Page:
3 Key Things to Consider Before Agreeing to Be a Guardian in a Trust

You might be surprised at how many questions arise surrounding financial issues, legal arrangements and lifestyle choices.

A woman who agreed to be a guardian in a trust sits with a child on her lap.
(Image credit: Getty Images)

While it’s an honor to be asked to be the guardian of someone else’s children in the event of a tragedy, there are three key considerations before agreeing to be named guardian in estate documents.

My good friends, parents of two young daughters, recently went through the estate planning process wherein they created a family trust, wills and powers of attorney for financial affairs and health care. In that process, their attorney highlighted the importance of naming a guardian for their children in the case that both parents were to pass away before the children reached the age of 18.

For many parents, this is one of the most carefully considered and sometimes emotional decisions to be made. I often hear from my clients that they assume that a family member will step in, but there are many important things to consider before selecting a guardian.

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My friends naturally thought first about their close family members as possible guardians. Grandparents were considered, but depending on the age of grandparents and their health, it may not be reasonable for a grandparent to take on the responsibility of caring for a child for potentially a decade or more. Additionally, if grandparents have downsized to a smaller home or moved to a 55-and-over community, there may not be living space for additional people in their home, or their community may not allow minor children as permanent residents.

Next Up: Siblings Considered as Guardians in a Trust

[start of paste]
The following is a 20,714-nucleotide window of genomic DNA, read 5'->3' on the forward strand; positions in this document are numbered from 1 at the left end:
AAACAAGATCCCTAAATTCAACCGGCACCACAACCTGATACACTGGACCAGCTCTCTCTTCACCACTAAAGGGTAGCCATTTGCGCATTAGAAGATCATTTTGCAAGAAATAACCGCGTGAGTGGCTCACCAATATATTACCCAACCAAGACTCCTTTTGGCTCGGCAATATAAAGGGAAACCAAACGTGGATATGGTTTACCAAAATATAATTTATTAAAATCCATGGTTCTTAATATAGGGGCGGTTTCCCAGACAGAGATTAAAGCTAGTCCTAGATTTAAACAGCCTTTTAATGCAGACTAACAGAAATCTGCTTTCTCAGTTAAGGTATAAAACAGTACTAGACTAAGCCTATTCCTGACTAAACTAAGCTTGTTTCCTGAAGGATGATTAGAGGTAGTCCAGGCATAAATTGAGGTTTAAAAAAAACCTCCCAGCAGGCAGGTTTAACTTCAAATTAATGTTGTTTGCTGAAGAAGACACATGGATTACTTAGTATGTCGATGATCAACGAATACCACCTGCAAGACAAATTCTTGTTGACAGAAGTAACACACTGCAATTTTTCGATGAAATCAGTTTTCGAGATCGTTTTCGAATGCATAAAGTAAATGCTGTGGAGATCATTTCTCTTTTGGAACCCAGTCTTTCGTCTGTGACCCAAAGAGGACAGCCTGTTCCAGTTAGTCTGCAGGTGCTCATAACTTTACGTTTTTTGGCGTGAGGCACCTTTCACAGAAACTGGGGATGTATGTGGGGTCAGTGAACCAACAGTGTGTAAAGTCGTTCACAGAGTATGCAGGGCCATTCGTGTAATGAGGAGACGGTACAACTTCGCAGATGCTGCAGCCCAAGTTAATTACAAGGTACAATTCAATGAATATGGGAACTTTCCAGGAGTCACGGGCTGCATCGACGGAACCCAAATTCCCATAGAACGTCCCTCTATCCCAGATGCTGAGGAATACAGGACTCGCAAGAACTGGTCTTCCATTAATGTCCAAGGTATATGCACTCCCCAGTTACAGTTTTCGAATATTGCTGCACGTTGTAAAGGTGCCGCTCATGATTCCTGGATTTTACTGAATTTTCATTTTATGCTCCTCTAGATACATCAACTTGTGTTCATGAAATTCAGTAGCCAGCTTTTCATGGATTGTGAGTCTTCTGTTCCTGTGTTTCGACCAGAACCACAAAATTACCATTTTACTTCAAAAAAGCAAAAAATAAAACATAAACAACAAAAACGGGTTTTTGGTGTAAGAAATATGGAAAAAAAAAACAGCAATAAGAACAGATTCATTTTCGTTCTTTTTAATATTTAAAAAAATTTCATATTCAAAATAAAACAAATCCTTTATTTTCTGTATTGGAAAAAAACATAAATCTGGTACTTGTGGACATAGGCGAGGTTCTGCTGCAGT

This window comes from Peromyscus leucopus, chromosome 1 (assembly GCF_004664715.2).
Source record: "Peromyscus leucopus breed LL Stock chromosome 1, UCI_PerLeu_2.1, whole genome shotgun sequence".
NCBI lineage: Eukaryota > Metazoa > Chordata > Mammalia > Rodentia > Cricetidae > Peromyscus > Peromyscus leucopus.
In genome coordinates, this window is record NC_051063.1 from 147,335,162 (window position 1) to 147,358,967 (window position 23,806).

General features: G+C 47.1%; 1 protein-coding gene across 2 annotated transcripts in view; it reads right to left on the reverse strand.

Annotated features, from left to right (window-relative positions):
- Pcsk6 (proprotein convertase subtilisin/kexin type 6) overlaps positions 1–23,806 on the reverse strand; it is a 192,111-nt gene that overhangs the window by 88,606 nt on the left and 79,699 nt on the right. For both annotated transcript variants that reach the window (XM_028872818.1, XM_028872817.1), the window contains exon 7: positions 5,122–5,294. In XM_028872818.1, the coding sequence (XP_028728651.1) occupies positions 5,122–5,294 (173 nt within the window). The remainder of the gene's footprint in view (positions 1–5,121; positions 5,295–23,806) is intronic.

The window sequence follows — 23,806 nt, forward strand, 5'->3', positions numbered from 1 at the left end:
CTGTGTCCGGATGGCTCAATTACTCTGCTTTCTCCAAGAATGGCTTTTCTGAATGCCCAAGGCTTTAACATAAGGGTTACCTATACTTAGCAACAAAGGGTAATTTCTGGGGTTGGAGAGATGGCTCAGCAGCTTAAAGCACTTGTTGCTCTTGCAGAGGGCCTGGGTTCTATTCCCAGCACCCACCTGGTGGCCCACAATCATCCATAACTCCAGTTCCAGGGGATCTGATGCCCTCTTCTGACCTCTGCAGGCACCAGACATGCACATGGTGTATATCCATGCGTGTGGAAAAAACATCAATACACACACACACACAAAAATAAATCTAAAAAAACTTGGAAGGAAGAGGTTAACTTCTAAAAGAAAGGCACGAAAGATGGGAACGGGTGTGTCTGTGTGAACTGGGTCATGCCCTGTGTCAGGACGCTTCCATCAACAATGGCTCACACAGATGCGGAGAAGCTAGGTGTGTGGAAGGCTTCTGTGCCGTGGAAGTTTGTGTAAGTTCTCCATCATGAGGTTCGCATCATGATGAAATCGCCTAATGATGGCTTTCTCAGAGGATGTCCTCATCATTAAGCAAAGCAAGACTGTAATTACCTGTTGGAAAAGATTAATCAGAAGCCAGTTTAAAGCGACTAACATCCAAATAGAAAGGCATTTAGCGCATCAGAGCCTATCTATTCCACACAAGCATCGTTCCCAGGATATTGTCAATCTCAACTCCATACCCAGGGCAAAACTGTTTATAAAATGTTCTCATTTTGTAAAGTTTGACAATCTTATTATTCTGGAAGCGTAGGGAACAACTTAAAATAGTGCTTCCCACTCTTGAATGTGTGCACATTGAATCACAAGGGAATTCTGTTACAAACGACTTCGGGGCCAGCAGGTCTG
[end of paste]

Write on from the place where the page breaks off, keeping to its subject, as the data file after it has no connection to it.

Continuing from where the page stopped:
Next, they considered their own siblings. A beloved aunt or uncle may be willing to be a guardian if needed, but you need to consider if they have their own families with children, and how much of a caregiving burden adding more children to the mix could be. You might also not agree with parenting styles or values that you want your children to be raised with. These same concerns may also apply to other extended family members you might consider.

In the end, my friends decided that they would be most comfortable asking me if I would be a guardian for their children if they passed away prematurely, saying that they felt comfortable that my role as honorary “auntie” to their children means that I love their kids and that I would be able to raise their children in the way they would hope. It was a huge honor to be asked. I told them I would think about it carefully and would probably have some questions.

Over the next week, I did think of important details that I needed to know before I could agree. Loving the kids was never a doubt, but the practicalities of possibly raising someone else’s children in what would most certainly be a tragic situation needed to be addressed.

If you are asked to be named a guardian in a family’s estate documents, here are some things to consider:

Financial considerations. If the parents were to pass away, are there enough assets to be able to raise the children to adulthood, or would you be expected to be able to pay for their needs? Do the parents have life insurance that they are expecting to provide the money needed? If so, how much?

What other assets would be available to care for the children? Would you be responsible for managing them, or are there other professionals involved? Are college savings funds already started for the children?

Even if you are willing to take on the physical and emotional care of children, you need to know if you will also be providing financial care of them as well.

Legal arrangements. Is there a family trust? If so, who is the successor trustee of the trust? What are the terms of the trust related to uses of the assets? The most common revocable living trusts allow for the “health, education, maintenance and support” of the beneficiaries, but there can be age conditions for the funds, or certain funds may only be available after life milestones, like education, employment or marriage, are met, which would be helpful to know.